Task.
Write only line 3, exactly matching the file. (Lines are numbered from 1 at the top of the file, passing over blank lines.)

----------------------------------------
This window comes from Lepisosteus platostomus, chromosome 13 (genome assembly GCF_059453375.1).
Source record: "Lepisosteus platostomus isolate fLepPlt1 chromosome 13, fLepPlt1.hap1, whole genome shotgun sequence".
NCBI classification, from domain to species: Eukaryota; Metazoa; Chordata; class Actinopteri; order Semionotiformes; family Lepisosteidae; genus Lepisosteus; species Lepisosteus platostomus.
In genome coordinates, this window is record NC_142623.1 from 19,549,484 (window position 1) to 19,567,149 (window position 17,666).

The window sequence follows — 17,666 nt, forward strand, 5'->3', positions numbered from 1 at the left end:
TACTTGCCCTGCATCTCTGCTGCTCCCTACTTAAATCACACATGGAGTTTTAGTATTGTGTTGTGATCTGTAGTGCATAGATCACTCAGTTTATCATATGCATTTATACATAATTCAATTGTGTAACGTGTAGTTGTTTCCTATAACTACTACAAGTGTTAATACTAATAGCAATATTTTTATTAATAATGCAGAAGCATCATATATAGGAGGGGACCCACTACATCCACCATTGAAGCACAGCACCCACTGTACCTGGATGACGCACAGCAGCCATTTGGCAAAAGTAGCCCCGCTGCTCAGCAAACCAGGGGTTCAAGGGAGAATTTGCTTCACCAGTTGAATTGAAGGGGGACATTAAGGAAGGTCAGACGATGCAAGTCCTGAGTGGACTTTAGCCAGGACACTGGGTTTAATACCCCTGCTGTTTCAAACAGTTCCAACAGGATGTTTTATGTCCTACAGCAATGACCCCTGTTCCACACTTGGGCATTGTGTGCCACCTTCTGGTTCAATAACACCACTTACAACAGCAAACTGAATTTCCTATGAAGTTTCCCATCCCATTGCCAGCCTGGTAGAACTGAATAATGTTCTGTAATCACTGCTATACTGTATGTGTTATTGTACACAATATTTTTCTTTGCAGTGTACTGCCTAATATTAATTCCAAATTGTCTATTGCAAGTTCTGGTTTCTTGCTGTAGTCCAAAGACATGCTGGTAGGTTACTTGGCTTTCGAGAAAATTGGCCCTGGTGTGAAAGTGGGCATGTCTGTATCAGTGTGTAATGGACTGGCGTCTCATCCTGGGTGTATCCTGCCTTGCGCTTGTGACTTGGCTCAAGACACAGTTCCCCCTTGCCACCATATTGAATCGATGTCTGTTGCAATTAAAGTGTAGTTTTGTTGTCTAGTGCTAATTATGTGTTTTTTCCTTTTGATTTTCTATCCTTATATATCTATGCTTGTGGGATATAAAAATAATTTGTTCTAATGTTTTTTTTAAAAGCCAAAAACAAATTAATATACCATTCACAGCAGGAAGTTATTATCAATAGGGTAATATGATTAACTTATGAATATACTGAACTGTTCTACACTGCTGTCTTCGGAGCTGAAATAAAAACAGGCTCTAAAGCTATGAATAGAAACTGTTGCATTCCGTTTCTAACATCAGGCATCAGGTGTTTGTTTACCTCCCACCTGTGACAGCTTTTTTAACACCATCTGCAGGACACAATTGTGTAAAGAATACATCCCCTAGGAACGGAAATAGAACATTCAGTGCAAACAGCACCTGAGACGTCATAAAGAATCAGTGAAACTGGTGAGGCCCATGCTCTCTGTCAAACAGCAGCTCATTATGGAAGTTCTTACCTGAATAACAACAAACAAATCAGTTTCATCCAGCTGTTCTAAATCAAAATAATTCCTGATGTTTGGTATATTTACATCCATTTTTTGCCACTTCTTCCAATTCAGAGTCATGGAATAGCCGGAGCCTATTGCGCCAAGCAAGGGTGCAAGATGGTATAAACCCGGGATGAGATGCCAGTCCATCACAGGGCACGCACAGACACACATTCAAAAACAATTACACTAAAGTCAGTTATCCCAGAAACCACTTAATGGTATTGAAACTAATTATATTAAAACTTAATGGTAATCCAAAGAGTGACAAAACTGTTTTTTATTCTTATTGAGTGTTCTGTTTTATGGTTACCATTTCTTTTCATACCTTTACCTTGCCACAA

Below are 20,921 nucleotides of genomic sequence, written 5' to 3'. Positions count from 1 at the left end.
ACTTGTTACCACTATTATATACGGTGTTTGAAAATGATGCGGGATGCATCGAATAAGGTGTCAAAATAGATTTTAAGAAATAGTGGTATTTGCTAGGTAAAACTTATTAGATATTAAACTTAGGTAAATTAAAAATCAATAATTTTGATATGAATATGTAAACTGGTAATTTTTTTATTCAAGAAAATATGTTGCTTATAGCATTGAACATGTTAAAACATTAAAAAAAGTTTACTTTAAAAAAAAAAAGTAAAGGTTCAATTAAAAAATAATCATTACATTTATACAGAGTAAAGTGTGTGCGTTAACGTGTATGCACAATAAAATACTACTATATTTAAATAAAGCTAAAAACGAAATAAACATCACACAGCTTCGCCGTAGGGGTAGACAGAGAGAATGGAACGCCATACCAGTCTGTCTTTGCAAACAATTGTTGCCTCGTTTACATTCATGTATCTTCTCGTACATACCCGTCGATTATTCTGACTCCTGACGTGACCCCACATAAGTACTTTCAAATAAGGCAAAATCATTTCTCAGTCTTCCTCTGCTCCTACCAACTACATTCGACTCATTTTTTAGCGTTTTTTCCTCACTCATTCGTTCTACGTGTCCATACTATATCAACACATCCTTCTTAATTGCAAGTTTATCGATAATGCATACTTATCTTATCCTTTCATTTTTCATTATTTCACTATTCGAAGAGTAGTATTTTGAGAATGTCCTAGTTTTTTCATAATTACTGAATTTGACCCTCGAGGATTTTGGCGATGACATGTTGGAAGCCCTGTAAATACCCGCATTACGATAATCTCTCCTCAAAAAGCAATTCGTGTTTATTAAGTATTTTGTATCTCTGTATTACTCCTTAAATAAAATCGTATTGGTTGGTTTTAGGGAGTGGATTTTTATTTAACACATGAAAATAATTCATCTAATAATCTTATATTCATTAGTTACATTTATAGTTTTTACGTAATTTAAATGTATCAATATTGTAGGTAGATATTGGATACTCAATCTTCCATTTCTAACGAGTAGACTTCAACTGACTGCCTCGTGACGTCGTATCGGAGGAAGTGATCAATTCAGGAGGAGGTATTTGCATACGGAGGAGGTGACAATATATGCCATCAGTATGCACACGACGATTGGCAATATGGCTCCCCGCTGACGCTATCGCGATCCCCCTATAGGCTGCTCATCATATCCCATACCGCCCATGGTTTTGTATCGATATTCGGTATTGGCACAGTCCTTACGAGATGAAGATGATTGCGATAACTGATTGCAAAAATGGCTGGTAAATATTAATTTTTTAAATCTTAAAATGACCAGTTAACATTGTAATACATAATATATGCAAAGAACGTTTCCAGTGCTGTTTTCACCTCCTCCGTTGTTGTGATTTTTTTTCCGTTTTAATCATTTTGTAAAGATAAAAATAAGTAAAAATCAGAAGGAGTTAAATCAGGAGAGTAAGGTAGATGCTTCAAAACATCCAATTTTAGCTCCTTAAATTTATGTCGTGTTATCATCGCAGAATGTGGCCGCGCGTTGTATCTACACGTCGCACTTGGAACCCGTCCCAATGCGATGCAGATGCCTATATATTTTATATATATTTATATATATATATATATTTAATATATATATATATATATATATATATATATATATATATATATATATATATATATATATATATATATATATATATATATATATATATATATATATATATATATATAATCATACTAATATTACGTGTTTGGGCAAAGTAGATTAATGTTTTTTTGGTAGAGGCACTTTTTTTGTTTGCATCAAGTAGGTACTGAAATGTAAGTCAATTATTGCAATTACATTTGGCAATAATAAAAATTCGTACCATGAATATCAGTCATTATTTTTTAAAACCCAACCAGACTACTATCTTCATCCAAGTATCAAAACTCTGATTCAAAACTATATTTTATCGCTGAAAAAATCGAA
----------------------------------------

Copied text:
NCBI classification, from domain to species: Eukaryota; Metazoa; Chordata; class Actinopteri; order Semionotiformes; family Lepisosteidae; genus Lepisosteus; species Lepisosteus platostomus.